"I'm working with a broad group of local citizens that believe that this prison project is wrong for various reasons," Price said. "I strongly believe that we're on the right side of this issue, and we are anxious to put this public-private prison scheme to a vote of the people. We believe that this project will be voted down by the people of the Kenai Peninsula Borough through the ballot initiative process."
His plan is get a referendum statement on the October ballot that would allow voters "to prohibit a prison or correctional institution operated by a private for-profit operator."
"I look forward to being a small part of the initiative process, which will bring this important issue before a vote of the people," Price said.
Mako Haggerty also has made his opposition to the private prison project known to the assembly. The Homer resident also traveled to Juneau to meet with peninsula legislators on the subject.
"It seems to be extremely irresponsible that it'll go to a sole source," Haggerty said. "Not to mention the fact that the private-versus-public debate has not really been settled in this state and we're charging forward into the great unknown at great expense."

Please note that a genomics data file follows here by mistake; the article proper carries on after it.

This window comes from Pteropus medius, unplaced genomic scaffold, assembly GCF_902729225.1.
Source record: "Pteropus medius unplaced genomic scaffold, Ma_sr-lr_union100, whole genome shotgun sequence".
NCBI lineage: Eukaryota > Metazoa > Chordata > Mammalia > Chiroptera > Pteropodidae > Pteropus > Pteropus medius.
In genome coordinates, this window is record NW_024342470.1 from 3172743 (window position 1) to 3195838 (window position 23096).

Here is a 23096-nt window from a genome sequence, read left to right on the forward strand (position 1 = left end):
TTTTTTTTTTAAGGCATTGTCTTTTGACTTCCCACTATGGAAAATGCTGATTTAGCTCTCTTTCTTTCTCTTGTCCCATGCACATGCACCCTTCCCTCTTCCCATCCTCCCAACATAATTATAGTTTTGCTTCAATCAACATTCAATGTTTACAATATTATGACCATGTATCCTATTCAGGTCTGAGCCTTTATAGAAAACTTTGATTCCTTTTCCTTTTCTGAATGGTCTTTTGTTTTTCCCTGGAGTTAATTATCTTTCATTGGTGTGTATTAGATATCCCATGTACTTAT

"The whole problem with contracting out government services is that the public loses," he said. "There's no accountability."
Haggerty said the speed with which the project has moved through the borough and the Legislature eliminated time to evaluate the impacts of the project.
On Wednesday, in an Anchor-age newspaper column, former Alaska Attorney General John Havelock urged peninsula residents to slow the project down. His concerns included the "flagrant example of the success of eleventh-hour power lobbying" accused both the Legis-lature and the administration of lacking backbone to stand up to lobbyists. And he asked whether privatization was the best solution to the state's lack of prison space.
"(Havelock) hit it," Haggerty said. "Everyone's afraid to talk philosophy on this subject. Repub-licans talk money. Democrats talk money. No one's talking about the philosophical ramification of private prisons. It's a debate that's sorely needed in the public dialogue."